RE: Re: Platform performance comparisons

down on windows. On my machine I run our tests 4 times faster
in linux then in Windows. I can only attribute that to the
ruby windows implementation.

Good Luck
nemlah

My personal observations indicate that the Windows FS is relatively
slower than Linux (and, frankly, every other FS I’ve ever benchmarked
against). I don’t think it’s just the Ruby implementation (which is
just using the posix compatible functions underneath the hood afaik),
but I’ve noticed similar results using Perl. Note that there used to
be
issues with the Ruby implementation back in the 1.6.x days, but
those were addressed.

I’ve even written pretty straightforward wrappers for native Win32 API
functions (e.g. CreateFile), and it was actually a little slower than
the current implementation in Ruby. And before any Windows folks get
their panties in a bunch, I actually head the Win32 Utils project, so
I’m not some random Windows basher. Of course, using the native
functions does let you do things like asynchronous IO, but that’s
another topic.

In my own very informal and never-to-be-published benchmarks, FreeBSD
actually performed the best on identical hardware (I was using a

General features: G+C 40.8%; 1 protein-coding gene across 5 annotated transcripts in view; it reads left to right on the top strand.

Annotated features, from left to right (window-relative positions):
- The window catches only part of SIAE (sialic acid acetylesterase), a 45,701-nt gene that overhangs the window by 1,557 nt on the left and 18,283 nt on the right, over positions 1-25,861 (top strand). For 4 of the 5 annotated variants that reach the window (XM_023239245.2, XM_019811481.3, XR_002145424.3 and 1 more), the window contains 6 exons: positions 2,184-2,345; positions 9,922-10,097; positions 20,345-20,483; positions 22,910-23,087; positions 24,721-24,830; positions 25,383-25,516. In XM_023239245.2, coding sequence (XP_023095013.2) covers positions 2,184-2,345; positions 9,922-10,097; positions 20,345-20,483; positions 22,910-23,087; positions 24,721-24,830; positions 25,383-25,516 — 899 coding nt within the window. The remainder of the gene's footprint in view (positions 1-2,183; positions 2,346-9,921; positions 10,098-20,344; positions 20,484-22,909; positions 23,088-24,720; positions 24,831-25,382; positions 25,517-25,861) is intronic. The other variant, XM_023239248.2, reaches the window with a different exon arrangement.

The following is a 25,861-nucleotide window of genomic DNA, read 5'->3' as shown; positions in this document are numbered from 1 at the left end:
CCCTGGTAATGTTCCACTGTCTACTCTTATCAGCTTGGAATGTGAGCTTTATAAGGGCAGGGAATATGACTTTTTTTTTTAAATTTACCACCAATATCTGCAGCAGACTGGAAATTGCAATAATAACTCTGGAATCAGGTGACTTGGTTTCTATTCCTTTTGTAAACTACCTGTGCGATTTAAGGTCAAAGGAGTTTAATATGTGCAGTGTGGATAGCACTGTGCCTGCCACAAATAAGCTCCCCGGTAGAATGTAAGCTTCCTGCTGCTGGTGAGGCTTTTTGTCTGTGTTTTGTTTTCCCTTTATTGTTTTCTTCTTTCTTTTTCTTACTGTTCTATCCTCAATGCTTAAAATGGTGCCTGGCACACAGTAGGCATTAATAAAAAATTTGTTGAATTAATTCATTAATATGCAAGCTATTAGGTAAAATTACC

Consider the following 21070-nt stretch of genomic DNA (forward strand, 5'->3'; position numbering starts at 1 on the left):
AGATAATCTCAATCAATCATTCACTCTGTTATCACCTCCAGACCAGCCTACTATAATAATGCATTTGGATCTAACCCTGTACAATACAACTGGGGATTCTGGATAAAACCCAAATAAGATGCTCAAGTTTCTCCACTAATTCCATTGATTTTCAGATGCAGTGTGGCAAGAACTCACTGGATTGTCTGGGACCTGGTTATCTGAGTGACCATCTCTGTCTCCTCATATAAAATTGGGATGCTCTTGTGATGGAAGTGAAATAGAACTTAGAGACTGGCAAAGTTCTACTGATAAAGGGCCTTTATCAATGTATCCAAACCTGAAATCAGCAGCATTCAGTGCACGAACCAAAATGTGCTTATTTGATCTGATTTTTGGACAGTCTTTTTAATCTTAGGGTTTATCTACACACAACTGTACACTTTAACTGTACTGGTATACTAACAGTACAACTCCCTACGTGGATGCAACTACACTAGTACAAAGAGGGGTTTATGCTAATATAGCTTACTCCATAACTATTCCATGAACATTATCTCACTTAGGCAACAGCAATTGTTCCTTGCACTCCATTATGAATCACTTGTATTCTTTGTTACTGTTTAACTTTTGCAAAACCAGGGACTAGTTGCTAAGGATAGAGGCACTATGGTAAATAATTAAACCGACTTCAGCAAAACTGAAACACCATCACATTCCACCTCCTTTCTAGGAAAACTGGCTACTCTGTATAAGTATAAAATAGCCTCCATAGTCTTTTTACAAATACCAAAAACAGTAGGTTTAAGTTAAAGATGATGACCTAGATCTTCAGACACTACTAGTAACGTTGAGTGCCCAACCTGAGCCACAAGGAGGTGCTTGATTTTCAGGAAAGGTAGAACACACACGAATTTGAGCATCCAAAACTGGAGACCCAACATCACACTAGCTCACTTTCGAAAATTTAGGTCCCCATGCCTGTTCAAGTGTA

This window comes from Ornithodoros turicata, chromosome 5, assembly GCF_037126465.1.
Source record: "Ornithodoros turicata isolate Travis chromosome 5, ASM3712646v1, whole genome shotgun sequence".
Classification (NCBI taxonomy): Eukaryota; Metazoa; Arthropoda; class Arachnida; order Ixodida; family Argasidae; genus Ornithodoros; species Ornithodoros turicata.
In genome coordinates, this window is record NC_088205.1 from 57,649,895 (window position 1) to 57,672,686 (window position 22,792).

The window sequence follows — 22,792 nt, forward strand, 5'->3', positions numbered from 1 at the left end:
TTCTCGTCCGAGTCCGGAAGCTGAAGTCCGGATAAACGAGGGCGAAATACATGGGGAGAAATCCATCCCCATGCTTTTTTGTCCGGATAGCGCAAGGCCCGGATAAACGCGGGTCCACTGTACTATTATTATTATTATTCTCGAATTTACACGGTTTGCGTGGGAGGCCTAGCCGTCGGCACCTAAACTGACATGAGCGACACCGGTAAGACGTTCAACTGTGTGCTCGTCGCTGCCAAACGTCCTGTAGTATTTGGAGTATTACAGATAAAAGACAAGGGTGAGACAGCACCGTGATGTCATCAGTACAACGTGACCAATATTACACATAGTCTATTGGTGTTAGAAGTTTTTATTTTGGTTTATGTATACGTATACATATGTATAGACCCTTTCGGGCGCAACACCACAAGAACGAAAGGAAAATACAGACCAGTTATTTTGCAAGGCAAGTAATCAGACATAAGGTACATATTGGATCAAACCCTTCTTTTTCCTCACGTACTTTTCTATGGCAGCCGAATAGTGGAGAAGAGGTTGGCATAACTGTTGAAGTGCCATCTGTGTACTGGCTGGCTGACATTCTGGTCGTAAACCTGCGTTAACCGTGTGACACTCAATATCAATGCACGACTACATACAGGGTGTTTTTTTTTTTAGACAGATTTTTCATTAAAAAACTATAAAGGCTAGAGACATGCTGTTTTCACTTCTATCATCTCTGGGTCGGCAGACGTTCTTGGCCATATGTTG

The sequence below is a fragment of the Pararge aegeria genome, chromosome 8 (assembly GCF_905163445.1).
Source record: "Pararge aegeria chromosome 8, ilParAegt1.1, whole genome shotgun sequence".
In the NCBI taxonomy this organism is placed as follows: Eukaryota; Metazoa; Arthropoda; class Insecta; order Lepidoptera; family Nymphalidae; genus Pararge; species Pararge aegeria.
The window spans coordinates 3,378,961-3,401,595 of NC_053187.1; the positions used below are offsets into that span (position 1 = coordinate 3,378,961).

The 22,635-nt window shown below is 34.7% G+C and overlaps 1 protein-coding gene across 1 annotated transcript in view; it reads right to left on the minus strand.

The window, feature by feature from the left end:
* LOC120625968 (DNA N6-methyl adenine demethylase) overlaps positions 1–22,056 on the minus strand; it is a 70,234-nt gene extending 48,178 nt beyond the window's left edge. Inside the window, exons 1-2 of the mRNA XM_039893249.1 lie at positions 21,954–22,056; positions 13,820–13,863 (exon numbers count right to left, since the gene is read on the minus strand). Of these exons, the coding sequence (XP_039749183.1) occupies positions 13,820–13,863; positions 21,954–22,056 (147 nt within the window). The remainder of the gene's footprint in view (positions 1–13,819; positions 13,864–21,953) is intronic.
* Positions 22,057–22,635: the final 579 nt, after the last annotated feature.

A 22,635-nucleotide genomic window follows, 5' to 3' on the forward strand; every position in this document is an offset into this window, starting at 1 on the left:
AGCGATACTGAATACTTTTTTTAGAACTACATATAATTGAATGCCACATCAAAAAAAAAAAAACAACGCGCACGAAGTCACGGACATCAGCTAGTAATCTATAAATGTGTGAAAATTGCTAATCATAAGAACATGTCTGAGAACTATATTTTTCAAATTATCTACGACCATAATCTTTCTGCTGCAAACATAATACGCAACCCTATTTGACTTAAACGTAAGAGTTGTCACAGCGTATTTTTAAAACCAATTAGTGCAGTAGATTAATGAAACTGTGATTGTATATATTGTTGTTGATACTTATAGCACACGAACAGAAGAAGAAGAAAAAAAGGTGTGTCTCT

multi-boot setup). On a side note, I’ve heard that the Vista FS is
supposed to be much improved.

Regards,

Dan

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Jeremiah:

I’m writing the chapter on Windows deployment for the upcoming Rails
Deployment book… here’s what i can tell you:

  1. Rails (and Ruby) apps run slower on Windows. How much slower depends
    on
    your box. I’ve got a 700mhz Ubuntu setup that performs as well as a
    dual
    2ghz Xeon setup running Windows 2003 Server. However, I also have an
    AMD
    Sempron based laptop (1.8 ghz) that runs my Rails apps just as fast as
    my
    700mhz Linux machine. You have to do the tests yourself, and I recommend
    httperf as a benchmarking tool for web apps.

  2. IIS can’t be used to deploy Rails, but you can use proxy tools like
    ISAPI_Rewrite. I have some guides on my site that can get you started
    integrating IIS + Mongrel into your organization. You can eventually
    move
    from Mongrel on Windows to Mongrel on Linux and still serve requests
    through
    IIS. This setup will be addressed in the book.

Feel free to ask any other questions… I’m here to help.

-Brian

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